thursday thirteen: ramblings on heartbreak
1. It’s a whole lot easier to write about heartbreak when on the other side of it.
2. I suffered from prenatal depression. When I would say that to someone and they would say “oh yeah, I got emotional when I was pregnant too” it would completely wore me out and made me feel belittled. It would make me feel like shaking them and saying “THAT’S NOT THE SAME THING. IF YOU WOULD HAVE GONE THROUGH IT YOU’D KNOW!” Abby suffers from anxiety issues. I’ve talked about it with some people and read some stuff online and when I read stuff like “Does your child worry before a test?” or “Oh yeah, Bobby was scared of the dark too”. It makes me want to shake them and say “THAT’S NOT THE SAME THING. IF YOU WOULD HAVE GONE THROUGH IT YOU’D KNOW!” I know that’s not kind or fair and I know that I’ve done that to others… I hope I can stop it the next time I’m doing it and remember.
3. I find when I’m in the midst of the worst of it, reading sweet little quotes online makes me want to throw my computer through a window.
4. My car has seen many tears. Sometimes I think I should write a poem called “Ode to a ’95 Blue Ford Contour” and muse about the things we have been through together.
5. Those self-help articles online? A lot of them are very helpful when I’m sitting at my desk at lunch work reading them. Know when they’re NOT helpful? After spending an evening of dealing with it and then after she’s in bed, crying for several hours and then being awakened at 2 o’clock in the morning with more of it.
6. Know what else isn’t fun? Hearing someone tell an inappropriate (scary or too adult-like) story to or around my child knowing that I’ll have to “deal with it” later.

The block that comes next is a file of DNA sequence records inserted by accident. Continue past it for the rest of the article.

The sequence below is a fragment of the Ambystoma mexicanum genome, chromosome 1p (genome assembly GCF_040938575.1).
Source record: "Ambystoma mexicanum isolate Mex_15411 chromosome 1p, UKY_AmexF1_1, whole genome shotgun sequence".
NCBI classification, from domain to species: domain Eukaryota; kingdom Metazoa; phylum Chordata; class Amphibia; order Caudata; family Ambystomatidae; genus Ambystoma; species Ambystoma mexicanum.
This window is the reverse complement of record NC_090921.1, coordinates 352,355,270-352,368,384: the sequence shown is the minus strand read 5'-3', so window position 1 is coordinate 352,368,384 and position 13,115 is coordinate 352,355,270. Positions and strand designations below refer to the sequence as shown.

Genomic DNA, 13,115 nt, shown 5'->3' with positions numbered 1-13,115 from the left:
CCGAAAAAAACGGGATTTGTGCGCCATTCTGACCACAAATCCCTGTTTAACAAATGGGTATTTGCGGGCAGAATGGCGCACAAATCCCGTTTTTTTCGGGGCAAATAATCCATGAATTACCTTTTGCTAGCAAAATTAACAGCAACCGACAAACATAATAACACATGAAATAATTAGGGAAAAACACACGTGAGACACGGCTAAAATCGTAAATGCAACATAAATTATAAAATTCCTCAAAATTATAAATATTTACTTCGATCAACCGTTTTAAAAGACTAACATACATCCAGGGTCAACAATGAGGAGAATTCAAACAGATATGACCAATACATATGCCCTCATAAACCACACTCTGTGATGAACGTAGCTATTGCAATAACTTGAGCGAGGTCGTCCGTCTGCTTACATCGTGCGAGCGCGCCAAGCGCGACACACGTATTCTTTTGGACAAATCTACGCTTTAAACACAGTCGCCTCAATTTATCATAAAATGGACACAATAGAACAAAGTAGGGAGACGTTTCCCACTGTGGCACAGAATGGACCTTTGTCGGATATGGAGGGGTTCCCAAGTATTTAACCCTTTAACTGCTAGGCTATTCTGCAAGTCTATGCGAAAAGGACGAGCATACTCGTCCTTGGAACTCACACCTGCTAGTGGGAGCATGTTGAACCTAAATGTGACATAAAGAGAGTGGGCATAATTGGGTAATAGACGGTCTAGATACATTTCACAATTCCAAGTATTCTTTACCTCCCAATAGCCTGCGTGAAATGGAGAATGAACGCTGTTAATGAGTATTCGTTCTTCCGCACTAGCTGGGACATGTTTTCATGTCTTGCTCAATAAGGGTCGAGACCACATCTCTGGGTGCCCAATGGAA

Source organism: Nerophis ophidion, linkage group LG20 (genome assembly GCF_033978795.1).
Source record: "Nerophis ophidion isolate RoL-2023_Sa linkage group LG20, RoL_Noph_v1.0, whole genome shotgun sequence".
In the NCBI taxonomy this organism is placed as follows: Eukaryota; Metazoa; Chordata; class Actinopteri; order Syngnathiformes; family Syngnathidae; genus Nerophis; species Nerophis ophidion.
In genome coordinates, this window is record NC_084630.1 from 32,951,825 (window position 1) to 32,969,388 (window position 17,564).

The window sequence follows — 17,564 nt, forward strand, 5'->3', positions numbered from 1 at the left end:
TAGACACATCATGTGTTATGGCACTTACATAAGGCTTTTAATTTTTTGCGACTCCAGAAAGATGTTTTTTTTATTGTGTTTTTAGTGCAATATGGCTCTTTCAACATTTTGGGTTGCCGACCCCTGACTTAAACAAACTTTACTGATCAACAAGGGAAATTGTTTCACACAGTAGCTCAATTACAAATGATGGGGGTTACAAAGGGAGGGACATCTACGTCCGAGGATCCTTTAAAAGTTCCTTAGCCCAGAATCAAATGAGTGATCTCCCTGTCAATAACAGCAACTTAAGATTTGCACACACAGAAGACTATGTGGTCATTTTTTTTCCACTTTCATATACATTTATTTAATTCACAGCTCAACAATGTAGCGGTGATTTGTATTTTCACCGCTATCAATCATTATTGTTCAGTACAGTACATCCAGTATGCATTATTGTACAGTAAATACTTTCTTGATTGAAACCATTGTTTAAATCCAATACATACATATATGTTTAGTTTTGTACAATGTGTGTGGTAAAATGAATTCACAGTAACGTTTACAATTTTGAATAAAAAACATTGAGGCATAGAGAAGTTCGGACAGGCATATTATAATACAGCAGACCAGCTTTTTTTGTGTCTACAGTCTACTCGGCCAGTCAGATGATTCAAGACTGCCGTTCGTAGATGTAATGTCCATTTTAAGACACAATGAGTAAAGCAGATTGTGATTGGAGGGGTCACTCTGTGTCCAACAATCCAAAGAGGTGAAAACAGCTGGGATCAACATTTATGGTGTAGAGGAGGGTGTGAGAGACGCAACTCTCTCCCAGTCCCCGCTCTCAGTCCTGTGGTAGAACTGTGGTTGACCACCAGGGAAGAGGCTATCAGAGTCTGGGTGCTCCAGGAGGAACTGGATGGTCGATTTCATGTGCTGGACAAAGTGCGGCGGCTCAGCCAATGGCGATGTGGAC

7. I can’t imagine being a single parent.
8. Finally coming to a decision that she needs more help than we can give her is both exhausting and terrifying.
9. Hearing “there’s a 6 to 8 month waiting list” after making a phone call to get said help lends itself to further heartbreak.
10. Hearing someone on the end of the line tell you that she’s going to try and help your child during school hours brings on tears of a different sort.
11. Finding out that the person in #8 had a child with very similar issues helps me exhale for the first time in several weeks.
12. Later seeing my daughter colour a picture in a colouring book for the person in #10 and #11 after meeting with her brings a glimmer of hope when none had been there for weeks.
13. Doing something fun and slightly mischievous to bring a smile back to a girl’s face and then later finding out she’d confessed said item to person in #10 and #11 as WELL as the principal at her school in tears? Sigh.
This is something my sweet, far-too-grown-up little girl is going to deal with the rest of her life. There is no quick fix. There is no kissing it to make it all better. I’m just praying we can figure out the best way to help her and eventually be able to give her the tools she needs to work through this as she grows.
Like I said to J-L: I think Jack will enjoy being a kid and Abby will enjoy being an adult more.